In chapter seven of Jon Ronson's The Psychopath Test, Ronson talks about his encounters with a friend named Adam Curtis and a TV producer named Charlotte Scott. Adam Curtis questioned Ronson's methods of research and journalism, which lead Ronson to begin to question his own sanity. Curtis explained that Ronson's methods were very similar to other journalists' methods, but Ronson wondered if there were other approaches, so he talked to Charlotte Scott. She explained that her job was to talk to people in crisis and decide weather they were "just mad enough" to be put on TV. She explained how she detached herself from the people she talked to, and one time, put a man on a show who later cut his wrists while on the phone with her. After talking to her, Ronson was satisfied in his own research methods.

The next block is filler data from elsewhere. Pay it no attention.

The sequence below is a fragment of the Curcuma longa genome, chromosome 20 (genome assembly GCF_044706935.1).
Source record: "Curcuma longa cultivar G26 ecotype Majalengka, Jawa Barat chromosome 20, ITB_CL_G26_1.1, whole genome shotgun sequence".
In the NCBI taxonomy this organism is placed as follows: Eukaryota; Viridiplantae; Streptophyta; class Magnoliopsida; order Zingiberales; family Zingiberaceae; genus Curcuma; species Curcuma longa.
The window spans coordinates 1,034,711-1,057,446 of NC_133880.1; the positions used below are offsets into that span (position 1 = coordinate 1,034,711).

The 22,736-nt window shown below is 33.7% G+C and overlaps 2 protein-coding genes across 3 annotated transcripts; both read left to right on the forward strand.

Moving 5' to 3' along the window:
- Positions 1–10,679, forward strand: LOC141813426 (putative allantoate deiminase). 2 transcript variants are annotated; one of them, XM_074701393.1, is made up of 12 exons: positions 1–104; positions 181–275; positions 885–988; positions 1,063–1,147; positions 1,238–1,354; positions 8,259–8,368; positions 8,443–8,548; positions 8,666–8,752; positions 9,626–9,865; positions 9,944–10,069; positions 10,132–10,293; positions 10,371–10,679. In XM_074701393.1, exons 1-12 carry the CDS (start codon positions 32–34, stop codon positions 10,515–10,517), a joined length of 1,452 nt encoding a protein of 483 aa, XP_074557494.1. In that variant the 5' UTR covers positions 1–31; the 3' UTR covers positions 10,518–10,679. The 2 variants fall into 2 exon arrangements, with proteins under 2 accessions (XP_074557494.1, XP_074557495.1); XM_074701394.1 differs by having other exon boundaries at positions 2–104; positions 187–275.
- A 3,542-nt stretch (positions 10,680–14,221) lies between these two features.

I found chapter six to be very odd. I don't really get where that came from, or how Ronson decided to go talk to Al Dunlap. Dunlap has lots of power and was known for firing many employees heartlessly, so Ronson was inclined to believe he was a psychopath. While he was giving Dunlap Bob Hare's psychopath checklist, he realized that there were many things that Dunlap got zeros on. I still don't really understand weather Ronson thinks Dunlap is a psychopath or not, and I found it very hard for me to tell either. He definitely had some very odd habits, like his sculptures of predatory animals and no feeling of remorse when he fired his employees, but then again, he had a loving wife with no accusations of adultery and was a well-behaved child. During both this chapter and chapter seven, I began to question Ronson's sanity also. Why is he so obsessed with people who may be psychopaths? I also found Scott's stories about reality TV shows to be quite disturbing, and I wonder how people can have those jobs without feeling remorse? Are they all psychopaths too?